would speak to the second grade students. For this lady approaching seventy
years I have to admit the faces of those beautiful bright children will stay
with me forever. The presentation had to be geared down to their thinking
and was I in for a surprise.
When I asked the children to give a definition for the word respect and
one after another explained to me what it meant.
“Respect, means you must treat other people as you wish to be treated,”
the boy on the front row commented. His hair, healthy skin, eyes and
attitude made me aware of what a good job this teacher and his parents were
doing for his up-bringing. Another child told me, “If someone falls down,
you don't just laugh at them, you help them up.” One girl informed me,
“Respect means, you take care of other people's property.”
This was the thought to get me into showing them the old pictures and to
tell them not to bother their mother's pictures because then, when she gave
the pictures to them they would be in good shape.
These children were so totally attentive but, of course, I wondered if
they were absorbing any of what I told them, that is, until the floor was
opened for their questions. And here are some of their questions:
“Why are these children's feet so muddy in this picture?”
“Because there were no paved streets like you have today. The streets
were dirt and when it rained they became muddy,” I answered.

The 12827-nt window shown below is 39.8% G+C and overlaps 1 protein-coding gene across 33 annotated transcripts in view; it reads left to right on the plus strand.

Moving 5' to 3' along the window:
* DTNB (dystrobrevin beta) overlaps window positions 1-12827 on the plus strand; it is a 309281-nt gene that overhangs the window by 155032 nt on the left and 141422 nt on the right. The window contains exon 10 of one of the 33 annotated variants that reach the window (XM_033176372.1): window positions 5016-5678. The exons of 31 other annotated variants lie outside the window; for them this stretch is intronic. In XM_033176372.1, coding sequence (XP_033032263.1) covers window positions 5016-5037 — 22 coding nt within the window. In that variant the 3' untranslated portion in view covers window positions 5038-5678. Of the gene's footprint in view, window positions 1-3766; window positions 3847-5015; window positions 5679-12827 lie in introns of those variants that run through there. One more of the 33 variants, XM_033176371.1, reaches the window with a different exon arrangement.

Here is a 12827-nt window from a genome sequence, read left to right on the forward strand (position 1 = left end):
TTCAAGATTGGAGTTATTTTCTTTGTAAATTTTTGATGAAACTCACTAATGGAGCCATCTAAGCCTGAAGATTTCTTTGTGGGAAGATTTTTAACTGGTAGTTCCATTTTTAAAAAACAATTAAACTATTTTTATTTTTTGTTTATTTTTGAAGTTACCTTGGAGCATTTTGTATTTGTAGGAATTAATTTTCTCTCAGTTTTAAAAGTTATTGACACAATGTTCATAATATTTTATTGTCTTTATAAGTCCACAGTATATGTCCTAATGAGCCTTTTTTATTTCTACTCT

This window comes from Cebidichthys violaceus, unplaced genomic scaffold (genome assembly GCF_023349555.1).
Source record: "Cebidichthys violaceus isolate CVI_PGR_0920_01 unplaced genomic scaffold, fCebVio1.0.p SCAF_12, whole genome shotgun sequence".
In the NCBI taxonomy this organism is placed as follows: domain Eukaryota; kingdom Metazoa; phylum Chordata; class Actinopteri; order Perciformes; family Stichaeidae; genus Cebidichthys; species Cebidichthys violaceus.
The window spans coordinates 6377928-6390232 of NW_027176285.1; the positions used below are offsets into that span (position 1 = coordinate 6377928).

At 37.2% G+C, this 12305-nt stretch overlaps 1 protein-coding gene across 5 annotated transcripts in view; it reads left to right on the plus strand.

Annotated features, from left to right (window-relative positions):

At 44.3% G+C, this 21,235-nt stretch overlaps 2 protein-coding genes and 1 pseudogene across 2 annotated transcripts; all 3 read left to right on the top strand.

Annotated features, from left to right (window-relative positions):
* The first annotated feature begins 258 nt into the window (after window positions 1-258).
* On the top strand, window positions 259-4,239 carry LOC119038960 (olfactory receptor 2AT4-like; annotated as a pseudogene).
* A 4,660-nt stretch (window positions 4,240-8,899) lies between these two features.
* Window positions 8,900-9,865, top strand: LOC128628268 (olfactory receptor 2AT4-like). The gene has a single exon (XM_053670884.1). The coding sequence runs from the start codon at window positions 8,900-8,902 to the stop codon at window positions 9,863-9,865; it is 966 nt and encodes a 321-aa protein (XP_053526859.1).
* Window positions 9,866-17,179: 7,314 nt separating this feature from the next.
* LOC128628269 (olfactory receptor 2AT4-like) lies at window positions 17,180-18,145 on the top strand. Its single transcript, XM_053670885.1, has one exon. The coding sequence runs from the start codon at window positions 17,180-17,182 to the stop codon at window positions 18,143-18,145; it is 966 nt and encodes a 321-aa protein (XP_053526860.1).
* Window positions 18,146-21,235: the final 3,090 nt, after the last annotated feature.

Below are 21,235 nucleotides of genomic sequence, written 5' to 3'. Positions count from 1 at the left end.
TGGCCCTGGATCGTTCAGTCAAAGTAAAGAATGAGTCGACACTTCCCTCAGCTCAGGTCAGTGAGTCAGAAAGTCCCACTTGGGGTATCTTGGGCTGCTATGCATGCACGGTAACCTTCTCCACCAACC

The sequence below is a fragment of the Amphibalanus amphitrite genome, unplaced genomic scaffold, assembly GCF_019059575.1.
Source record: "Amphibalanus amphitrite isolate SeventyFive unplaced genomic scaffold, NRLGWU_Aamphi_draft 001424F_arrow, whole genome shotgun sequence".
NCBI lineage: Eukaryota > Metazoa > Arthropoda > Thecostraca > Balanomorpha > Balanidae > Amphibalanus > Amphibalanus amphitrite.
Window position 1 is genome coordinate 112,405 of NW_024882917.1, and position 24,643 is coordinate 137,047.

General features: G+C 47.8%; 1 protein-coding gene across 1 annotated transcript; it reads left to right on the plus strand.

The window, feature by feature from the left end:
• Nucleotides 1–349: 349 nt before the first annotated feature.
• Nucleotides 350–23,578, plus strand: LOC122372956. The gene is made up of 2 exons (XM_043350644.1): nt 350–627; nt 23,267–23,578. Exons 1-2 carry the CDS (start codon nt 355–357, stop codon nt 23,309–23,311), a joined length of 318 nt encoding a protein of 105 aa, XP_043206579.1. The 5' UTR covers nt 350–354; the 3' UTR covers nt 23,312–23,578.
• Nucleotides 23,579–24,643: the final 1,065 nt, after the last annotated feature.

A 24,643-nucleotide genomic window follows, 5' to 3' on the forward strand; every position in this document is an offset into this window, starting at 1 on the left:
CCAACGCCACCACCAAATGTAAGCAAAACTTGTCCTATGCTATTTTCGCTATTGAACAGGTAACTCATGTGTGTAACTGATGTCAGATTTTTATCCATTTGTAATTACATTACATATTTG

“Where did the Osage people get all that money?”
“From oil.” I told him. People need oil even today in order to run
cars, to create electricity for lights, and many other things.” I was heady
now, with my realizing of how much information they could absorb.
“If the Osage didn't know how much money something cost, why didn't
they?” The perplexed look on the boy's face told me he was very interested
“They spoke a different language, their numbers were different words
than ours. They didn't know the difference in a dollar or a dime. Their
money was even different and their way of buying and selling was different.
They couldn't say the numbers in our language.”
And then there was the ultimate, best question, “Mrs. Flood, back in the
olden days did you have paved streets when you were little?”
This was my call to ask the teacher how much time we had left. When she
said three minutes, I breathed a sigh of relief.
“Almost all the streets were paved,” I quickly ended the discussion with
Once again as I drove into my drive and wagged my visual tools into my
house I was confronted by the mountain of laundry, dust from a carpentry
project in the house, the shawl hanging half-finished and somehow these all
seemed like such small issues. I walked straight to the washer and filled it
with clothes and soapy water. Dust cloth in hand made me a white tornado as
I plunged into the worst of it. Even the design on the shawl I had been
unsure about became clear and visually easily seen in my mind's eye. My
thoughts were no longer dim but were now free from any obscurities. Color
and design rested on the borders of the fabric in strong definitions with
abstract clarity in my planning. The minds of the children today had given
me freedom once again and so it is with the delicate balance between living